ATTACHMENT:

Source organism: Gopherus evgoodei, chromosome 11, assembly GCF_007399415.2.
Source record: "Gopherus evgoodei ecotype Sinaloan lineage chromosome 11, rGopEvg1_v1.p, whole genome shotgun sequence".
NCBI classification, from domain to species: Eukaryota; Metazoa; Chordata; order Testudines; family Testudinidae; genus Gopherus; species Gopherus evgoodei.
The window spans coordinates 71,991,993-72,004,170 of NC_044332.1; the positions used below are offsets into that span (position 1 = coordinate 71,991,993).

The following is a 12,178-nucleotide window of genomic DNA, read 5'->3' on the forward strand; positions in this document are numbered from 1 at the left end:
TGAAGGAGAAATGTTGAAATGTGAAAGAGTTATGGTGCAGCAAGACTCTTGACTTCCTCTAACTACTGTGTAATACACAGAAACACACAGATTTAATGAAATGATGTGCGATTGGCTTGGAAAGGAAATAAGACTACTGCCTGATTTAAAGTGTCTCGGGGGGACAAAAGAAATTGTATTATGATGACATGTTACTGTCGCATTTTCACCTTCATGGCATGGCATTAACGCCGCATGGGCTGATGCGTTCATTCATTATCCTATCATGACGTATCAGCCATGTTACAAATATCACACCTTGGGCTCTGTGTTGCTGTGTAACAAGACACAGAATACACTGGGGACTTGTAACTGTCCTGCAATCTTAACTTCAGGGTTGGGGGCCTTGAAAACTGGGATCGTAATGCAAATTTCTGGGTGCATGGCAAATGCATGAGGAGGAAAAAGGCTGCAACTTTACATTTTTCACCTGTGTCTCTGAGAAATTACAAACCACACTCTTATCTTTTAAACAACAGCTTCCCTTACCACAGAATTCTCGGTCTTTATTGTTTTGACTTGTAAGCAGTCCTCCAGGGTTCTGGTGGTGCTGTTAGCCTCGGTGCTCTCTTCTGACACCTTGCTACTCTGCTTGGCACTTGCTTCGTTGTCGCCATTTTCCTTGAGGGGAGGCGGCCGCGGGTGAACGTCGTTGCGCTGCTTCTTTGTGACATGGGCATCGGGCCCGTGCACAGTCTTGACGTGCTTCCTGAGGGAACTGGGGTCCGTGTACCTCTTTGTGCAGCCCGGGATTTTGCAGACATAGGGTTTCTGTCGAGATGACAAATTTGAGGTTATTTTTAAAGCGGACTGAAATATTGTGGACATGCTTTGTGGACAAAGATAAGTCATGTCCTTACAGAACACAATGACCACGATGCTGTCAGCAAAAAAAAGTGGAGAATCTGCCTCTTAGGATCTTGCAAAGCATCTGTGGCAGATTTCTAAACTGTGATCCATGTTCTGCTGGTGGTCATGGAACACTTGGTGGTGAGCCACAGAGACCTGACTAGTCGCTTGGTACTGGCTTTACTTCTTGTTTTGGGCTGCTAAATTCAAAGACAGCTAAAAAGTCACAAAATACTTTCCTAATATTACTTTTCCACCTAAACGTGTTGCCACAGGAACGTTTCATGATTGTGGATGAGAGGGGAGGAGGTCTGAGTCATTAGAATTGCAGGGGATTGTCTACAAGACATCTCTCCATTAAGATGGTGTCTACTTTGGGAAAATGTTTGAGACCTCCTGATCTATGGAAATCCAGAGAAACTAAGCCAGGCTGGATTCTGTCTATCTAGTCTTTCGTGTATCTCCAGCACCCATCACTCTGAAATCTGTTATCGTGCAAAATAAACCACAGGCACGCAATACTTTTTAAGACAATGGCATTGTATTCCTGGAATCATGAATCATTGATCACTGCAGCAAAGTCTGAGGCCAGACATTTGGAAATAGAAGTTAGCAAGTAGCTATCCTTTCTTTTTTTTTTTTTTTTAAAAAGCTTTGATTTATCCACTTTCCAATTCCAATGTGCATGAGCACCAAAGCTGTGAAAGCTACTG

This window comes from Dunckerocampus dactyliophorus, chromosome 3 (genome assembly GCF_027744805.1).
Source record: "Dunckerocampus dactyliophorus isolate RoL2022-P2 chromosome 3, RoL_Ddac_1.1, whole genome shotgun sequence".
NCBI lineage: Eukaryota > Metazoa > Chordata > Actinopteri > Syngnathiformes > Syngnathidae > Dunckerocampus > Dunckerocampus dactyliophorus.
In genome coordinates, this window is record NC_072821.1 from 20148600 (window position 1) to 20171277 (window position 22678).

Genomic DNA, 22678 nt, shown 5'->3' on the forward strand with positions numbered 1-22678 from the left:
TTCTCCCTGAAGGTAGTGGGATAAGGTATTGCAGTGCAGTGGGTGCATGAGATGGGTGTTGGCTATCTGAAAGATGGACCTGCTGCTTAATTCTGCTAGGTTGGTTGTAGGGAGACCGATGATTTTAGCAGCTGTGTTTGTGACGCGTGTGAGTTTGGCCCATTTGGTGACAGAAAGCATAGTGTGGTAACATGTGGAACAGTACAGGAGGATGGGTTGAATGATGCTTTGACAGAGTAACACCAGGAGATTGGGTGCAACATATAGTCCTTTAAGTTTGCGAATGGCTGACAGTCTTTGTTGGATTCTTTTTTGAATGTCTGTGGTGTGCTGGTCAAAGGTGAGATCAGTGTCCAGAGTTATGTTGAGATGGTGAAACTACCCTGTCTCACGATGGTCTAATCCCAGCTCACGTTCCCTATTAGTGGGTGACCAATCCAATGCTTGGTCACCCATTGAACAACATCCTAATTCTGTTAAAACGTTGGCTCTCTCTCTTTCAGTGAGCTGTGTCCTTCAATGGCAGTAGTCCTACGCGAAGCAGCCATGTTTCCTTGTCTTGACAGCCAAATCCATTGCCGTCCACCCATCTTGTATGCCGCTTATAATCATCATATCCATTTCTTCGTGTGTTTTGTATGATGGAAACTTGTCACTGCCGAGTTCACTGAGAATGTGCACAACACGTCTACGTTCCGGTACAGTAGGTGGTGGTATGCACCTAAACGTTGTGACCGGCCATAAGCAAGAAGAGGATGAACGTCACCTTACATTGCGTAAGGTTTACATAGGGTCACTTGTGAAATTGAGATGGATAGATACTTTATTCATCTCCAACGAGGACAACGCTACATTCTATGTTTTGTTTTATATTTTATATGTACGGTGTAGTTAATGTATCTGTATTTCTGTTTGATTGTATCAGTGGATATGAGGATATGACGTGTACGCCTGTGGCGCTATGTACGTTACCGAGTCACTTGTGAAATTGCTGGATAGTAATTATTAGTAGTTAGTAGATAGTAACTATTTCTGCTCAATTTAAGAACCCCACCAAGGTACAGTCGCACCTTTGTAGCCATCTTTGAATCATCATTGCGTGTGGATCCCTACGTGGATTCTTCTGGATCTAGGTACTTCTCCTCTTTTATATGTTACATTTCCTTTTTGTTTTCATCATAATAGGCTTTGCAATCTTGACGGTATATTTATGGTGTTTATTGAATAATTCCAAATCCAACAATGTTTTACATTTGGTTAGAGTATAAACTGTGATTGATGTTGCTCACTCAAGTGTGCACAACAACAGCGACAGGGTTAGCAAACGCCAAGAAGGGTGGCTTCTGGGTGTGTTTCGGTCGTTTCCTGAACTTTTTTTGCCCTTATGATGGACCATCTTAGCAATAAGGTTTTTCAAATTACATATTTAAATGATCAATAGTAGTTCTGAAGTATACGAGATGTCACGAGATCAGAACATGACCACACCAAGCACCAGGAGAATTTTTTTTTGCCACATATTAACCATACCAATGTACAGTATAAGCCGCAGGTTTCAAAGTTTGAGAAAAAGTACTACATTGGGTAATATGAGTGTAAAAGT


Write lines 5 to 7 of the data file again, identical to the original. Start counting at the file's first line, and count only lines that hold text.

The following is a 12,178-nucleotide window of genomic DNA, read 5'->3' on the forward strand; positions in this document are numbered from 1 at the left end:
TGAAGGAGAAATGTTGAAATGTGAAAGAGTTATGGTGCAGCAAGACTCTTGACTTCCTCTAACTACTGTGTAATACACAGAAACACACAGATTTAATGAAATGATGTGCGATTGGCTTGGAAAGGAAATAAGACTACTGCCTGATTTAAAGTGTCTCGGGGGGACAAAAGAAATTGTATTATGATGACATGTTACTGTCGCATTTTCACCTTCATGGCATGGCATTAACGCCGCATGGGCTGATGCGTTCATTCATTATCCTATCATGACGTATCAGCCATGTTACAAATATCACACCTTGGGCTCTGTGTTGCTGTGTAACAAGACACAGAATACACTGGGGACTTGTAACTGTCCTGCAATCTTAACTTCAGGGTTGGGGGCCTTGAAAACTGGGATCGTAATGCAAATTTCTGGGTGCATGGCAAATGCATGAGGAGGAAAAAGGCTGCAACTTTACATTTTTCACCTGTGTCTCTGAGAAATTACAAACCACACTCTTATCTTTTAAACAACAGCTTCCCTTACCACAGAATTCTCGGTCTTTATTGTTTTGACTTGTAAGCAGTCCTCCAGGGTTCTGGTGGTGCTGTTAGCCTCGGTGCTCTCTTCTGACACCTTGCTACTCTGCTTGGCACTTGCTTCGTTGTCGCCATTTTCCTTGAGGGGAGGCGGCCGCGGGTGAACGTCGTTGCGCTGCTTCTTTGTGACATGGGCATCGGGCCCGTGCACAGTCTTGACGTGCTTCCTGAGGGAACTGGGGTCCGTGTACCTCTTTGTGCAGCCCGGGATTTTGCAGACATAGGGTTTCTGTCGAGATGACAAATTTGAGGTTATTTTTAAAGCGGACTGAAATATTGTGGACATGCTTTGTGGACAAAGATAAGTCATGTCCTTACAGAACACAATGACCACGATGCTGTCAGCAAAAAAAAGTGGAGAATCTGCCTCTTAGGATCTTGCAAAGCATCTGTGGCAGATTTCTAAACTGTGATCCATGTTCTGCTGGTGGTCATGGAACACTTGGTGGTGAGCCACAGAGACCTGACTAGTCGCTTGGTACTGGCTTTACTTCTTGTTTTGGGCTGCTAAATTCAAAGACAGCTAAAAAGTCACAAAATACTTTCCTAATATTACTTTTCCACCTAAACGTGTTGCCACAGGAACGTTTCATGATTGTGGATGAGAGGGGAGGAGGTCTGAGTCATTAGAATTGCAGGGGATTGTCTACAAGACATCTCTCCATTAAGATGGTGTCTACTTTGGGAAAATGTTTGAGACCTCCTGATCTATGGAAATCCAGAGAAACTAAGCCAGGCTGGATTCTGTCTATCTAGTCTTTCGTGTATCTCCAGCACCCATCACTCTGAAATCTGTTATCGTGCAAAATAAACCACAGGCACGCAATACTTTTTAAGACAATGGCATTGTATTCCTGGAATCATGAATCATTGATCACTGCAGCAAAGTCTGAGGCCAGACATTTGGAAATAGAAGTTAGCAAGTAGCTATCCTTTCTTTTTTTTTTTTTTTTAAAAAGCTTTGATTTATCCACTTTCCAATTCCAATGTGCATGAGCACCAAAGCTGTGAAAGCTACTG

This window comes from Dunckerocampus dactyliophorus, chromosome 3 (genome assembly GCF_027744805.1).